But the impact of the salt does not stop with local farmers. It could drive huge shifts on a national and even international scale.
According to Sepehr, if stakeholders continue to abuse the Mekong Basin, the saline intrusion that the delta is experiencing this year could become the norm in 10 to 20 years.
In this case, the socioeconomic implications could be extreme.
“The whole … food chain is going to collapse,” says Sepehr, “The business models will have to change. It will be very difficult for small businesses to maintain status quo … [so] they [will] have to give up agriculture and aquaculture to larger organisations.”
As a result, monopolies are likely to develop, which will impose more industrialised methods of farming.
“In this transition period, there [could] be a lot of public costs. To accommodate for the people that lose their houses, their jobs, their health … their families,” says Sepehr.
Food security could be thrown into question.
“Salt is bad for crops, notably rice have low tolerance to salt; thus early, late or salt front reaching far into land can seriously affect rice yields,” says Marc Goichot, a senior adviser for the World Wide Fund for Nature‘s Greater Mekong programme.
“There are scenarios where [the Mekong Delta] is not going to be livable,” says Sepehr. “So there will be mass migrations to other parts of Vietnam or upstream Cambodia for instance.”
At this point, it may not be possible to reverse the impact of human activity on the Mekong Basin.
“It took … 20 [to 30] years … from the start of building the dams and this increase in sand mining to create the problems we have today,” says Sepehr. “If you reverse everything today, it might still take 30 years.”
But while full recovery is unrealistic, there are still things that can be done to limit further impacts.
“Countries across the Mekong should agree on basin-wide management schemes … controlling sand mining and stopping dam construction,” says Sepehr. “The consequences of the dams are not only for the hosting country, but also downstream countries.”
Some progress has been made. In March, Cambodia announced it would postpone building new hydropower dams on the mainstream Mekong for 10 years. In February, Thailand scrapped China-led plans to dredge a key section of the Mekong River.
On a local level, Vietnam established the Resolution 120, an agreement on the “Sustainable and Climate-Resilient Development of the Mekong Delta” in 2017, and has developed a national agricultural restructuring plan by the Ministry of Agriculture and Rural Development (MARD).
But overall efforts towards sustainable development have been minimal. As Marc Goichot told The Guardian, the MRC has “not had much success in finding common ground or consensus on important decisions”.
“There are rumours that the Mekong water management will be in ASEAN summit agenda, but again I’ve seen scattered reports and not sure if it really happens,” says Sepehr.
As one of the most affected countries in the Mekong Basin, Vietnam could take a more proactive role in Mekong development.
Last year Petrovietnam, a state-owned Vietnamese oil company, invested in Laos’s controversial Luang Prabang dam. The move was reportedly made for geopolitical reasons – to influence dam operations rather than leaving control over the dam to China.
But influence may not be enough.
“I think Vietnam has to put its diplomatic efforts into stopping the [development of the] dams, rather than investing in them to have a seat at the table,” says Sepehr. “… Vietnam should have a much more active diplomacy towards pushing Laos and Cambodia.”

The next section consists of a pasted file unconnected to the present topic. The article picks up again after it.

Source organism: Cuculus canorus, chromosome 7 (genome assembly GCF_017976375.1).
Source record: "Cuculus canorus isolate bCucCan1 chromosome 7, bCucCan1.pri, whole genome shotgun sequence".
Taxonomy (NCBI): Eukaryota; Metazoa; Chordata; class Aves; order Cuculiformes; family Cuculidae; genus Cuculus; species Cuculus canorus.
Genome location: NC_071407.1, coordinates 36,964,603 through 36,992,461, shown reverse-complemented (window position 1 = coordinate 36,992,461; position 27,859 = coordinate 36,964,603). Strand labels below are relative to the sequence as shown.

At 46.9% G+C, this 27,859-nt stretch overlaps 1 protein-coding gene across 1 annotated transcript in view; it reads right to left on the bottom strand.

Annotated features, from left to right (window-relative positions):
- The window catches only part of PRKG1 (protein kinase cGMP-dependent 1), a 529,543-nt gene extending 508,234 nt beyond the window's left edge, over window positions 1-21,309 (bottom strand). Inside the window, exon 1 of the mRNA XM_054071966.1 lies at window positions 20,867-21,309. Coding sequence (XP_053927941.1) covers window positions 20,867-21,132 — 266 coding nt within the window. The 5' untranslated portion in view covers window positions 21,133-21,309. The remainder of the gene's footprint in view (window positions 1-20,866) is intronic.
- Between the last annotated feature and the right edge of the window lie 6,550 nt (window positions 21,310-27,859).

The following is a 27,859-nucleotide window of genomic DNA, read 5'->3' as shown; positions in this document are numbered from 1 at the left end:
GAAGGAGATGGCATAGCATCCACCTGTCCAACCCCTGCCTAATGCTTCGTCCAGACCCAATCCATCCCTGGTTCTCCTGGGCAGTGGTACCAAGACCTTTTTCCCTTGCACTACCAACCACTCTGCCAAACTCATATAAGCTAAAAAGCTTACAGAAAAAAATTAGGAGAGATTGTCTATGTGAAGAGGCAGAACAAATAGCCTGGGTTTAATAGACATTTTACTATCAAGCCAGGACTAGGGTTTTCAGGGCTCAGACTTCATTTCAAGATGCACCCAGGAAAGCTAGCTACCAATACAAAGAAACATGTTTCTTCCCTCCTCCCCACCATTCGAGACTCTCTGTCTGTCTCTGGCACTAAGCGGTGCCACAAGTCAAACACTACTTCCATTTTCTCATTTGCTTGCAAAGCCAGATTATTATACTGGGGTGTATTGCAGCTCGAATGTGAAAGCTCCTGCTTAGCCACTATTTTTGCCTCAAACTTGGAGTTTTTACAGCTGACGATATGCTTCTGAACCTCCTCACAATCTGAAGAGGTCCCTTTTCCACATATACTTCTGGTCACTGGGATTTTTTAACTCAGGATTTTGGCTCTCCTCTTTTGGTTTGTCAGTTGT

Citizens of the Mekong Delta could have a voice in Vietnam’s political movements, by pressuring the government towards more sustainable development, Sepehr adds. “I think that’s a very important part of the private level.”
People can also be involved in mitigation on a local level. Vietnam is already taking steps to adapt to the extreme salinity levels.
This season, a significant factor in mitigation has been early preparation. As early as last September, MARD asked delta authorities to adapt in anticipation of a serious period of salinity. These measures include planting the winter-spring rice crop a month early and instructing farmers not to grow their rice in areas that were likely to be affected by the saline intrusion.
The authorities also decided to reduce the winter-spring rice area by 100,000 hectares (247,105 acres) to save water. “There is something like 1000-2000 cubic-metres per second of water demand (usage) in the Mekong Delta for the sake of agriculture in the dry season,” says Sepehr. “… When you save in agriculture, you save a lot.”
Fruit farmers have built embankments for irrigation water and local authorities built more water pipes in the delta.
Irrigation can also be improved, says Sepehr, citing the Netherlands’ greenhouse technology where the system does not use huge canals, but borrows water from different sources and is more targeted. “Right now [in the Mekong Delta] they flood fields with water and … a lot of it evaporates,” he says.
Farmers have also started shifting to new forms of cultivation. In Can Tho city, rice farmers are now planting fruits, vegetables or flowers. Other rice farmers are converting to new methods of rice farming.
The WWF is working on a new model of integrated rice and aquaculture whereby both are cultivated on the same land. Under this model dykes could be opened, says Goichot, allowing flooding which would bring a range of benefits, such as natural nutrients, pest control and the replenishment of groundwater. This would reduce the need for water, fertilisers and pesticides. In the end, the volume of rice and aquaculture produced would be reduced, but their value would be higher as they could be classed as organic.
But no matter how much is done to adapt to saline intrusion, it has to be addressed at its root causes or it will only continue to worsen.
The issue has been in the spotlight for decades, and scientists have warned about it for even longer. If the Mekong Basin does not shift entirely to sustainable development, the future looks bleak.